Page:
The Second Circuit Court of Appeals has recognized a law enforcement privilege, the purpose of which is to

 

prevent disclosure of law enforcement techniques and procedures, to preserve the confidentiality of sources, to protect witness and law enforcement personnel, to safeguard the privacy of individuals involved in an investigation, and otherwise to prevent interference with an investigation.

 In re Dept. of Investigation of City of New York, 856 F.2d 481, 484 (2d Cir. 1988) (citations omitted). Because the privilege is "qualified," however, it must be balanced against a litigant's substantial need for information. U.S. v. Davis, 131 F.R.D. 391, 395 (S.D.N.Y. 1990); see also Raphael v. Aetna Cas. and Sur. Co., 744 F. Supp. 71 (S.D.N.Y. 1990).

 Plaintiffs recognize the existence of a qualified law enforcement privilege but argue that the F.D.N.Y. investigation must be over since it has not yet resulted in an arrest for a 1992 fire that the F.D.N.Y. promptly concluded was the result of arson. The November 16, 1994 affidavit of Fire Marshall Lynn indicates that the investigation of the Thwaites Inn fire is "an open investigation", that a witness was interviewed as recently as October 21, 1994, and that, in his opinion, based on his twelve years of work with the F.D.N.Y., it is not unusual for an arson investigation to remain open for two or three years after the fire. The in camera review of the withheld documents confirms that the investigation is ongoing. Even if the investigation were closed, however, the plaintiffs would not necessarily be entitled to review the files of a criminal investigation, including one concerning their own activities.

 The F.D.N.Y. represents, and the Court's review confirms, that the notebook entries, official reports, and case log entries reflect the scope of the criminal investigation, as well as the identity and substantive testimony of various witnesses interviewed by Fire Marshall Lynn in the course of his investigation. According to Fire Marshall Lynn, the "B.F.I. ordinarily promises informants that the informant's identity will not be disclosed and statements made to the B.F.I. will be kept confidential and will not be made public." Plaintiffs argue that, even if the names of these informants are privileged, they should be entitled to discover the content of these interviews. Informants, however, can be identified not only by their names, but by what they say. Even witnesses whose identity is not confidential may want the substance of their testimony to remain so. Revealing the substance of these interviews to plaintiffs could jeopardize the investigation and, given that this is an investigation of a violent crime, perhaps the witnesses themselves.

 Finally, disclosure of informants' statements may interfere with the ability of the F.D.N.Y. to secure the cooperation of other informants in future investigations. The importance of confidentiality to any informant who has assisted the F.D.N.Y. does not disappear with the closure of an investigation. If that were true, then the promise of confidentiality would be so severely circumscribed and temporary as to be quite hollow. In any event, plaintiffs' counsel has indicated that many of the supposed informants are known to the plaintiffs. In that case, plaintiffs had ample opportunity during the discovery phase of this lawsuit to take their depositions.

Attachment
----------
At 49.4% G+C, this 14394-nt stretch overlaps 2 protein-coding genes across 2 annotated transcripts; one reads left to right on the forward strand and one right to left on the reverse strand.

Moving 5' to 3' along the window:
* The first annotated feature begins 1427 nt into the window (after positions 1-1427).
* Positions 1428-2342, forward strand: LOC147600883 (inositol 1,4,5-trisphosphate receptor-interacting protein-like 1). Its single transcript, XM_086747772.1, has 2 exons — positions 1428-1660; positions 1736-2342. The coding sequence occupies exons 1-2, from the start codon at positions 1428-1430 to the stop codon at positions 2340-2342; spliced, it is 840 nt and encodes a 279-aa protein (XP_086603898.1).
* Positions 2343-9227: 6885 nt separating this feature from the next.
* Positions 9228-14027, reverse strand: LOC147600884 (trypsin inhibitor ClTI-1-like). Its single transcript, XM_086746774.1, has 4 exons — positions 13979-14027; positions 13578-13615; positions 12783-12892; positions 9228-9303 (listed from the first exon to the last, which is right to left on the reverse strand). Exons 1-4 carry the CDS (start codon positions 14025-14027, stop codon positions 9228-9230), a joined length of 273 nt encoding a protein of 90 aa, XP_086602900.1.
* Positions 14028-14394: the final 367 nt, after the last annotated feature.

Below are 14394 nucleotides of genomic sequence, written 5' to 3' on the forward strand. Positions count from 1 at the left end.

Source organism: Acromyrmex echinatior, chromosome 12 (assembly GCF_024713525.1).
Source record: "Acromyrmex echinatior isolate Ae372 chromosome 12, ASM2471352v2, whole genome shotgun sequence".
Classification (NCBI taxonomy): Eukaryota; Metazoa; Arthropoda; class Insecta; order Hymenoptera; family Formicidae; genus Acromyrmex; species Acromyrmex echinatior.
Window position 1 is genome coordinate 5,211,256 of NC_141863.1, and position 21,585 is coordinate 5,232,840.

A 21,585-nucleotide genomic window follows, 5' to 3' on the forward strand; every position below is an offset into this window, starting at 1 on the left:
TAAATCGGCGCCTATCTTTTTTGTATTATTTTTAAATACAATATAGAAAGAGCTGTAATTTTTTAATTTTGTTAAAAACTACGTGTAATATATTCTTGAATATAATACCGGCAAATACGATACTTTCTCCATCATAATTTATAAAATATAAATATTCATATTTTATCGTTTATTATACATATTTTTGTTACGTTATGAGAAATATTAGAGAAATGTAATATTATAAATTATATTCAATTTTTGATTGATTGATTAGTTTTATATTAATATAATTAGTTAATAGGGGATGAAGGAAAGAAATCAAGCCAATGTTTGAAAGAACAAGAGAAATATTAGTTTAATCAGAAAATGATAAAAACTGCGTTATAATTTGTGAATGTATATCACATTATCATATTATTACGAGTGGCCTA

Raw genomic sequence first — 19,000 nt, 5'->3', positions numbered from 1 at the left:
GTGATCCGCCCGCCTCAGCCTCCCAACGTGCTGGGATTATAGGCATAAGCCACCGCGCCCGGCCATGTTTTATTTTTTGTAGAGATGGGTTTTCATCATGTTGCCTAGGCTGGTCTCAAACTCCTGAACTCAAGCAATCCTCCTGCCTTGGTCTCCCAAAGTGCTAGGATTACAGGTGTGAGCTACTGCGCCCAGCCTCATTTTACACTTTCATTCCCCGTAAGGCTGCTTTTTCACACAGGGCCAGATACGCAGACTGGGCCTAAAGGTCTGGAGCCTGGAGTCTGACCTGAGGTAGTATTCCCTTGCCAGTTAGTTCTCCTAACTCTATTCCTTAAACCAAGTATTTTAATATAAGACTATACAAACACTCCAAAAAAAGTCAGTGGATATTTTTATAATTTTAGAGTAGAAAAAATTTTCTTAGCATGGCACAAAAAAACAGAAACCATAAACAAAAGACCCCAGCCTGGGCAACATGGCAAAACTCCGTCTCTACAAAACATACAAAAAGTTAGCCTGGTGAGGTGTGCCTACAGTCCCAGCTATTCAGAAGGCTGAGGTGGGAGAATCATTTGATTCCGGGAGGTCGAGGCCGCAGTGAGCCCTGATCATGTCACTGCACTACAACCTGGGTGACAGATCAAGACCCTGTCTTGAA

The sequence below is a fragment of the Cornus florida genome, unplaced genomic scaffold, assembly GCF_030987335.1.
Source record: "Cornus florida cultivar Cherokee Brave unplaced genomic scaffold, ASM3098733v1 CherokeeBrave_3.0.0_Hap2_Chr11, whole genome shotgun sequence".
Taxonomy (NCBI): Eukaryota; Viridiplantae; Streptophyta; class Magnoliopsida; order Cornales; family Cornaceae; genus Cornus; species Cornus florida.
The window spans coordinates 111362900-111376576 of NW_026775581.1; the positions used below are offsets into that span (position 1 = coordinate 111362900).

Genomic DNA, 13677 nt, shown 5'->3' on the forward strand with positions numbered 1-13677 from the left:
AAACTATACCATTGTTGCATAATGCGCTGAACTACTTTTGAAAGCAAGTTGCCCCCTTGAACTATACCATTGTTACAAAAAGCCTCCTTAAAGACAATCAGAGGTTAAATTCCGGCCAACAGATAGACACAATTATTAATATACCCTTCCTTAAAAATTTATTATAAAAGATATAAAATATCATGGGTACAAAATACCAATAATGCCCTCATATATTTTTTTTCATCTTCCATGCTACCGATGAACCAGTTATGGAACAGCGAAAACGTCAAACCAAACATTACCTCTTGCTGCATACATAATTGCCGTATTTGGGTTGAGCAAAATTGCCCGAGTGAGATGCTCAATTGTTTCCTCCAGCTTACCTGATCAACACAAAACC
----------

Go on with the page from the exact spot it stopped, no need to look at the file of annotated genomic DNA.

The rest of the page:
A final consideration weighing against disclosure is the possibility that plaintiffs seek to use this civil action to circumvent the criminal discovery process. Should Borchers ever be faced with criminal charges, then disclosure of the file's contents will be governed by the applicable criminal discovery rules and law.

 The only item not produced to the Court for in camera inspection is an audiotape which is referred to in the F.D.N.Y. motion papers. Given the rulings regarding the other withheld material discussed in this Opinion, I will require neither that the audiotape be produced for inspection, nor that it be produced to plaintiffs' counsel.

 PLAINTIFFS' NEED FOR THE DOCUMENTS

 Plaintiffs have not made a compelling showing of substantial need for the investigatory files. Plaintiffs' principal argument is their fear that they will be "unfairly surprised" at trial, and that an "open" investigation and "uncharged allegations of criminality" may have a prejudicial effect on the jury. These potential problems, however, are better addressed by limiting the use which all parties can make of the criminal investigation at trial, rather than jeopardizing the investigation by allowing discovery of these materials.

 Plaintiffs' assertion that the evidence in these reports may be "potentially exculpatory" is based solely on the fact that no arrest has yet occurred in connection with the fire. This assertion is not a necessary or valid inference and does not, by itself, constitute a demonstration of substantial need.

 CONCLUSION

 Plaintiffs' motion to hold Fire Marshall Lynn in contempt of court for failure to obey a subpoena is denied.

 SO ORDERED:

 Dated: New York, New York

 January 27, 1995

 DENISE COTE

 United States District Judge